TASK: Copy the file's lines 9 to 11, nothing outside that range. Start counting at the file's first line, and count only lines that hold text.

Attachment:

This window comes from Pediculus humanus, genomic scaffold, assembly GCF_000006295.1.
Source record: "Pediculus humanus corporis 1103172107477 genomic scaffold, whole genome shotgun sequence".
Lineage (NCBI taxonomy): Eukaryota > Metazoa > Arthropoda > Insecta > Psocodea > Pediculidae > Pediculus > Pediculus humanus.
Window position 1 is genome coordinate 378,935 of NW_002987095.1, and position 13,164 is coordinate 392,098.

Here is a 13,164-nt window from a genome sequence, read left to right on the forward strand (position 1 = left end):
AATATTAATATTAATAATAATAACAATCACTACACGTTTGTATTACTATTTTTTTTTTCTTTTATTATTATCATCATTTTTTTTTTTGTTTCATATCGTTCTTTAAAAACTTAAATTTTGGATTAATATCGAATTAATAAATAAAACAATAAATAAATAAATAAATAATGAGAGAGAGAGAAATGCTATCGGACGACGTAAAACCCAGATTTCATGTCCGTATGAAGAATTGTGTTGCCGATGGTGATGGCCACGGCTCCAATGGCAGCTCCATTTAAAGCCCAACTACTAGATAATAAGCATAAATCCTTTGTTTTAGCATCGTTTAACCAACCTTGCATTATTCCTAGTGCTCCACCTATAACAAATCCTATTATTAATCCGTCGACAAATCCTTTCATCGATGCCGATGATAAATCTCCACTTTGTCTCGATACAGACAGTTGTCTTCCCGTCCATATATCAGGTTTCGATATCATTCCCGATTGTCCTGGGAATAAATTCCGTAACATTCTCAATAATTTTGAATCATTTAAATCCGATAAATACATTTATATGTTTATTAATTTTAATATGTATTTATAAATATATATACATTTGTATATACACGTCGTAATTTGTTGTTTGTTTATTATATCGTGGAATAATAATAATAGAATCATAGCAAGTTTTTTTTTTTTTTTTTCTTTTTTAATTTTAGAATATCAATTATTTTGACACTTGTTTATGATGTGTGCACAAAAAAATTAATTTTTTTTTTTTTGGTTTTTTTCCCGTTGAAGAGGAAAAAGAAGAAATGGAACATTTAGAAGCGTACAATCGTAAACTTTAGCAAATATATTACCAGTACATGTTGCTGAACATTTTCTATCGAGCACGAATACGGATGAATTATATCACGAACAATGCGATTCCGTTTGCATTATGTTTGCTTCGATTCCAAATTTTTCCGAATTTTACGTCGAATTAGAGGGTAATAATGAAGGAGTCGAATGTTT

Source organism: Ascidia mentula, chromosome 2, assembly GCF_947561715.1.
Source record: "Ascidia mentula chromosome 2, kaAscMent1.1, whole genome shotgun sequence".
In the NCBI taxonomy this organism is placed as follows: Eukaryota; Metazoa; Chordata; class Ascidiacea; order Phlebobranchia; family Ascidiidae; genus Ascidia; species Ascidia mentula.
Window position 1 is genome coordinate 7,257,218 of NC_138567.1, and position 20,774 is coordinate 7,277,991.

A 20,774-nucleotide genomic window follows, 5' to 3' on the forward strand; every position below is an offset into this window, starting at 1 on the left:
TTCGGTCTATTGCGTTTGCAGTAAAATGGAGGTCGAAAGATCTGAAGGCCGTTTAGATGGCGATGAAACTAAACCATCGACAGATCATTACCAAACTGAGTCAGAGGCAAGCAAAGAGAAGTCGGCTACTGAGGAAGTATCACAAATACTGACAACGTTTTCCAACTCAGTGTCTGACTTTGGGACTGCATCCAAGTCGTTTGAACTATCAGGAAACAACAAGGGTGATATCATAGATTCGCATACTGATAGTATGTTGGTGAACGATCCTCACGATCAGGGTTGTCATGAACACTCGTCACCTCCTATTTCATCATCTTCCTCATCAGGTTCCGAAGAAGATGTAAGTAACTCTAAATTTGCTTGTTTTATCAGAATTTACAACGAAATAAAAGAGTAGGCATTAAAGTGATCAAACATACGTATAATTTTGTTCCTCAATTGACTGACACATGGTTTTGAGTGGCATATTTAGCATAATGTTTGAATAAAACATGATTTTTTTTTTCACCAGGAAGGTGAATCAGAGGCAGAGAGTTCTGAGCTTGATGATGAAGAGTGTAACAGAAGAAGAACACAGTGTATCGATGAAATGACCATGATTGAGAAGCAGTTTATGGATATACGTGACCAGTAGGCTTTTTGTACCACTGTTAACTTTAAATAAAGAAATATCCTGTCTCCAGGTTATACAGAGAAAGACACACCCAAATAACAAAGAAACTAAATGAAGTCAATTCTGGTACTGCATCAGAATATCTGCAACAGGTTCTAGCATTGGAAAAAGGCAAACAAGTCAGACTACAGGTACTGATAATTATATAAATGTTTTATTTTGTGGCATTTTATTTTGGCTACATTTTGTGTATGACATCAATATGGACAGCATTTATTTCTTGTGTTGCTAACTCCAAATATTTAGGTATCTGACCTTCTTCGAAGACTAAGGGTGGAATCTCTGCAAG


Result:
In the NCBI taxonomy this organism is placed as follows: Eukaryota; Metazoa; Chordata; class Ascidiacea; order Phlebobranchia; family Ascidiidae; genus Ascidia; species Ascidia mentula.
Window position 1 is genome coordinate 7,257,218 of NC_138567.1, and position 20,774 is coordinate 7,277,991.

A 20,774-nucleotide genomic window follows, 5' to 3' on the forward strand; every position below is an offset into this window, starting at 1 on the left: